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Survey Answer:

Unlike other Member States, that already have a data protection supervisory authority with real investigative and judiciary powers, the old Belgian Privacy Commission (the BPC), which was the Belgian data protection authority before the entry into force of the GDPR, only had limited enforcement powers and mostly acted as a mediator in disputes between data subjects and no prosecutorial power. If necessary, it could bring a case before the Court of First Instance, but litigation was definitely not its main purpose.
The Belgian Legislator intervened with the Belgian Act of 3 December 2017, which partially implements the European Union’s GDPR (2016/679). In this Act, the BPC is replaced with a new entity, called the Data Protection Authority (the DPA).
In order to ensure proper compliance with the provisions in the GDPR (and the applicable national provisions), the legislator has granted important powers to the DPA. This “new institution” consists of various bodies, of which, in particular, the inspection service and the dispute chamber are the most important, when it comes to the enforcement of rules as mentioned under point 2. Under the GDPR, the DPA is vested with investigative powers when it comes to alleged breaches of the data protection law. Such an investigation can be initiated in two ways, (i) by a single complaint from a private individual, at the request of a supervisory authority of another Member State, at the request of judicial or administrative authorities, or (ii) by the DPA itself.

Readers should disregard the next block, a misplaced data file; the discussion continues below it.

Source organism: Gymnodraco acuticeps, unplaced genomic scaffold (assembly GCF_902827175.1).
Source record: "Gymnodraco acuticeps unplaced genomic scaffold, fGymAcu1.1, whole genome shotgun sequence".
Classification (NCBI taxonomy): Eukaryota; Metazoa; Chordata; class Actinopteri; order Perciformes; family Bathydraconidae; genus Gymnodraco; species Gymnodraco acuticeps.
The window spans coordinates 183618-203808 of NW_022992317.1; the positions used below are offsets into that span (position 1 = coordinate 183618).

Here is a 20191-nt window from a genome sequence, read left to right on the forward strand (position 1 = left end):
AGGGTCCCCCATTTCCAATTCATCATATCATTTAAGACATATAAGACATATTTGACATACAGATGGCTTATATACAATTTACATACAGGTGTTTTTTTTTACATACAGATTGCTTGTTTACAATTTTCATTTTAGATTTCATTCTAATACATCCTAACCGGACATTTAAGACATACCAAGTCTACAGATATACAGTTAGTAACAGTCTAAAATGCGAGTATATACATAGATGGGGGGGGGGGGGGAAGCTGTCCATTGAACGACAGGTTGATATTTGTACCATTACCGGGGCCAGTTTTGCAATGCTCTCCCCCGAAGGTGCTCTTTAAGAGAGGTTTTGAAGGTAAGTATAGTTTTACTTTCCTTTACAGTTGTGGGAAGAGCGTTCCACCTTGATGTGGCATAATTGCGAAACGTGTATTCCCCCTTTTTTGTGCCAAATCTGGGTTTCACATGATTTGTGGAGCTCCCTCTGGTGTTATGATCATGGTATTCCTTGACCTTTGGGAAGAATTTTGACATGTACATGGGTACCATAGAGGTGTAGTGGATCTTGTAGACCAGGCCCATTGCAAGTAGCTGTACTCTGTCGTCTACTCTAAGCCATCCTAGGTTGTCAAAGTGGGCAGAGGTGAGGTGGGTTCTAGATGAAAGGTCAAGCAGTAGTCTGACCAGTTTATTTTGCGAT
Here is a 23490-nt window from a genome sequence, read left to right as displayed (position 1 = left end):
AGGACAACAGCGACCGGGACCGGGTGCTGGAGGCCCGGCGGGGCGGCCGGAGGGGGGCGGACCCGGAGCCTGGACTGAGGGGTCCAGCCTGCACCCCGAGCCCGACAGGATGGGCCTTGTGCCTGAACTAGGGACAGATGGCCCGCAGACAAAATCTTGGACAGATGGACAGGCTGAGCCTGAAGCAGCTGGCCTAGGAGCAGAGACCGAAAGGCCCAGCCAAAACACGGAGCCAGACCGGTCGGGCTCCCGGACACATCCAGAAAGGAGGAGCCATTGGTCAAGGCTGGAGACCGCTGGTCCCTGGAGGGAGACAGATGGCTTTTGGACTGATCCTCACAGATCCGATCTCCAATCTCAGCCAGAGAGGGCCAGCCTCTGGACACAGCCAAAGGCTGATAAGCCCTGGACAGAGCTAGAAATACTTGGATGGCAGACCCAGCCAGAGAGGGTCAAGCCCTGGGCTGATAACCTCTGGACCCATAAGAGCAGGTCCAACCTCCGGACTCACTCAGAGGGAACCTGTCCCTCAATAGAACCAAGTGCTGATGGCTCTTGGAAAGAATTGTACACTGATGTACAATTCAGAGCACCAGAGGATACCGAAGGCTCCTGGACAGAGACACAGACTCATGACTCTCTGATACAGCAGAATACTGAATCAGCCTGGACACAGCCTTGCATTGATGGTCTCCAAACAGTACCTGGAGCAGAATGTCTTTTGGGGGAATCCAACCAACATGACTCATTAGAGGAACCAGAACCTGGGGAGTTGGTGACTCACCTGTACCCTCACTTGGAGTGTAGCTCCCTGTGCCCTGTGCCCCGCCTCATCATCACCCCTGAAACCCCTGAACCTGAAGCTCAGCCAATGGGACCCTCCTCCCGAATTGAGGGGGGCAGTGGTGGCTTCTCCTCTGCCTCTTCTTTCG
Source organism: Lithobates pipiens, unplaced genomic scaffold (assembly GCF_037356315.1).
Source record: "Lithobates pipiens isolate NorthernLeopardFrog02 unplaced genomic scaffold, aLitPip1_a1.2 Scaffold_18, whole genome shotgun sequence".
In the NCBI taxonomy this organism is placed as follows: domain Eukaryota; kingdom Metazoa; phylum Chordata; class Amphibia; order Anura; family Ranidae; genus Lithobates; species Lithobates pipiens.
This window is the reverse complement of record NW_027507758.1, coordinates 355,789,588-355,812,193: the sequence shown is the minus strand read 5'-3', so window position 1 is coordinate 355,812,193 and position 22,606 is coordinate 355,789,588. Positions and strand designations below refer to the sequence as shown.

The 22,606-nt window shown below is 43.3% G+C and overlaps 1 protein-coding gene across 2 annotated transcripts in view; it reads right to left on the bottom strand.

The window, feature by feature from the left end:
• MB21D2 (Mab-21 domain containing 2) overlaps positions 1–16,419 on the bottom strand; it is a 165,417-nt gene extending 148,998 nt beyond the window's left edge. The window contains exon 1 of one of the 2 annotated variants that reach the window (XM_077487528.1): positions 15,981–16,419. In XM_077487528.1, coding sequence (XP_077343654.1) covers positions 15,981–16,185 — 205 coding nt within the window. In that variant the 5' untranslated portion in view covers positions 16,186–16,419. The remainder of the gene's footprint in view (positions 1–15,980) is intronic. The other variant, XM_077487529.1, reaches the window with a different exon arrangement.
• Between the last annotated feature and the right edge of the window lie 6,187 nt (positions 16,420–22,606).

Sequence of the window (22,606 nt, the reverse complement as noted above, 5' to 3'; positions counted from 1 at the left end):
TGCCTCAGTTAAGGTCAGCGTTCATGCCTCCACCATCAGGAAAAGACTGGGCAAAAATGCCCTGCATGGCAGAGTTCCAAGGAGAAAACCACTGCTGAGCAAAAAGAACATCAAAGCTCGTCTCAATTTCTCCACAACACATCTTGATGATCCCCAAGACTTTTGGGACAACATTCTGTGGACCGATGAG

In the context of investigating alleged breaches of data protection law, the inspection service has extensive powers in carrying out these investigations, e.g., conducting interrogations of persons, house searches, identifying persons which are present on the controlled locations or users of communications services and even consulting and demanding a copy of computer systems.
After the investigation procedure is closed, a procedure can be initiated before the dispute chamber. Should the dispute chamber come to the conclusion to decide upon the merits of the case, a quasi-judicial procedure will be initiated.
In summary, the DPA is vested with investigative and monitoring powers, including the power to bring any GDPR breach before the judicial authorities and, where applicable, go to court to establish whether the GDPR’s provisions apply.

Provided By:
Bastiaan Bruyndonckx (LYDIAN) - Steven De Schrijver (ASTREA)